Scottie Scheffler ($6,800) The ever-impressive Scheffler is nine back at the start of the week, but he can use that to his advantage and play free. We know that he thrives on the big occasion because he’s finished top 15 in all three World Golf Championship events this year and added four major championship top 20s (three of them top 10s). We also know that he was the second best scorer here 12 months ago, opening with a 71 and finishing 66, 66, 65.
Billy Horschel ($5,100) The option with the low salaries this week is to seek folk who can just pin seek and look to rack up the birdies while the top 10, maybe top 15, fight for the title. Horschel has one big plus in his favor: he’s a past winner on the course. He’s also finished second and T–7. That’s decent for four starts.
Patrick Cantlay ($13,400) A wonderful player, sensational last week, but I’m not having this as an option at the price and there are two main factors why. Number one: he produced the best-ever Strokes Gained Putting stats last week; good luck maintaining that this week, Patrick. If he can, chapeau. But he needs to do so on a track where he’s played three times and has ranked 20th, 29th and 30th (remember, in a 30-man field) in SG Putting.
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Here’s Another Alternate of Core Picks For The TOUR Championship
|A list||J. Thomas||$11,000|
|B list||X. Schauffele||$8,900|
|B list||V. Hovland||$8,000|
|C list||S. Im||$7,300|
|C list||S. Garcia||$5,400|
Justin Thomas ($11,000) It’s taken a while, but Thomas has started to rediscover his mojo in recent times. Specifically his approach work has improved and with it came a first top five finish, at The Northern Trust, since he won THE PLAYERS in March. I like that he spent that weekend racing through the field and I believe he is another who could latch onto the weakness of the top five and pose a threat. He’s always ranked top 11 for SG Off the Tee here.
Xander Schauffele ($8,900) The course rewards specialists and Schauffele is one of those. On debut in 2017 he got off to a sluggish start and won. On defence he was T–7. In 2019, he led after 54 holes and finished second. Last year he started way back in the field and outscored them all by three – only the staggering/staggered scoring system stopped him winning. In all, he’s made 16 circuits of the course, never needed more than 70 blows, gone sub-70 14 times.
Viktor Hovland ($8,000) The importance of SG Off the Tee is excellent news for Hovland who ranked third in the category last week at Caves Valley (he’s also been fourth for Driving Accuracy the last two weeks). He also prefers putting on grainy greens, winning in Puerto Rico and Mexico, and finishing top five at Sedgefield, The Concession Club, Innisbrook and Quail Hollow. Made a good debut last year, breaking par in three rounds, ranking 10th Off the Tee and second for Approaches. Starts 3-under and can go low in quest of something special.
Sungjae Im ($7,300) The key to this pick is that the Korean is a) in progressive form (T–46, T–24, T–16, T–3) and b) he is in that positon because he is driving the ball very well, ranking 9th, 10th and 11th for SG Off the Tee in his last three starts. In two of those he took advantage to also rank top 10 for Approaches and last week he was also a rare top 10 sight in SG Putting. He opened 68-64 here last year which made him the low scorer at halfway.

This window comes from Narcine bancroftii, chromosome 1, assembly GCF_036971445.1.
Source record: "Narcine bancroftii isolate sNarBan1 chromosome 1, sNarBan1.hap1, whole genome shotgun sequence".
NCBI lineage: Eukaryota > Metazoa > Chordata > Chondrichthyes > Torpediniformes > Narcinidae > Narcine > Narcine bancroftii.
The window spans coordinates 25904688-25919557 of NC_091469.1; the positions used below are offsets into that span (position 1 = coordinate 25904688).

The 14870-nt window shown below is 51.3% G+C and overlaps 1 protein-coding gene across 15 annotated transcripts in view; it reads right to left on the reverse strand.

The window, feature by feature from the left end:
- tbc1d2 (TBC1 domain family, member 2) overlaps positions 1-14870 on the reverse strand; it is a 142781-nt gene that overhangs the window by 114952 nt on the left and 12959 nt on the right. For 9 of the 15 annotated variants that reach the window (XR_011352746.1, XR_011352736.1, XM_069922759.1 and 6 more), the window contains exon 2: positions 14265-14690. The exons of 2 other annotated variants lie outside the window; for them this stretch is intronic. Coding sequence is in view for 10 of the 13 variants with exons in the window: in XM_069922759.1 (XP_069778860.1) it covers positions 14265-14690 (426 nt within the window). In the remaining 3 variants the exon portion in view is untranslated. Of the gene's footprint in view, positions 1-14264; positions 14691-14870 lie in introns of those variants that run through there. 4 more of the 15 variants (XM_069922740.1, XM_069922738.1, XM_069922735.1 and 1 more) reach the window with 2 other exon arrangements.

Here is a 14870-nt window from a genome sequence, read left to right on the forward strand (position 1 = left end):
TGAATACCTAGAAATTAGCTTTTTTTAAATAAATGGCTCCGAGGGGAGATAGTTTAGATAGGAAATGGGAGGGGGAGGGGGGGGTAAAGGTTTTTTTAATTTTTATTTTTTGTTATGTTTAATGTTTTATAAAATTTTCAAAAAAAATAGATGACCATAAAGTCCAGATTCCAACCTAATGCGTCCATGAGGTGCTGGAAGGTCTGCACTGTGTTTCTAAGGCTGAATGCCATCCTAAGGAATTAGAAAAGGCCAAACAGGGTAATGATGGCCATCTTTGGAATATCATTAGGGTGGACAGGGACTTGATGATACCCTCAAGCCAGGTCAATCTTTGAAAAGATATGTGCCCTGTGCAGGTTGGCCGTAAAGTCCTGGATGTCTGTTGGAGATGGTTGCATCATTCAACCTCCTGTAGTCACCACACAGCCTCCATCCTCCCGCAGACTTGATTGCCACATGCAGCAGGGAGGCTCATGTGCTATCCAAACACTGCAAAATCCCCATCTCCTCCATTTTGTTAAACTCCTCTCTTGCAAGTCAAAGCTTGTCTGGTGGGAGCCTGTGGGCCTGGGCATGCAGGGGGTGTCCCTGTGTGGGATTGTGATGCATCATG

Sergio Garcia ($5,400) Still has a little to prove to Padraig Harrington if he wants a Ryder Cup berth and given his reluctance to travel to Wentworth it is this week or bust. He ranked second for SG Off the Tee at the WGC St Jude Invitational and it didn’t reap much, but fifth in the category last week helped him to T–6. A nine-time visitor to the course, he’s been second, fourth and twice ninth.
Cameron Smith ($10,100) Argument #1: He’s in great form, starts the week in fifth, and has three top 10s in his last four starts. Argument #2: He was T–34 last week and his two trips to East Lake have reaped just T–20 and T–22. Worse, much worse, he’s ranked 28th and 30th Off the Tee – in other words nearly last in the field and absolutely last. He has also ranked 20th and 29th in Putting. Has to be better options.
It tends to be the case here that course form matters. If you’ve got it, great. If you’ve got none whatsoever, great. But bad course form is a no-no. In the last 10 years course rookies have won three times, but six of the other seven already had a course top three in their resume. Otherwise, look for players who perform well from the tee – they need the advanatge of hitting from the short grass with their approaches.
Other Player Options For The TOUR Championship
• Daniel Berger is playing East Lake for the fifth time and is still looking for a first top 10.
• If you’re persuaded by the notion that three of the last seven winners were course debutants, Sam Burns and Erik Van Rooyen are this year’s options.
• This is not a track Kevin Na has enjoyed: seven starts, not one top 15 finish, only one sub-70 round at the weekend.
COVID-19 and Injury Warning:
Pro DFS players know it makes sense to stay up-to-date on Twitter, DraftKings, FanDuel and-or subscribe to any number of email feeds and whatever to remain up to speed with injuries or COVID-19 withdraws. Players that don’t make the cut are tough enough. Players that don’t play all four rounds (even when pulling out at the last minute) make for a pretty weak lineup.
Go win your lineups and then tell us how you did. Twitter (@FantasyDFSX) is a good place for that.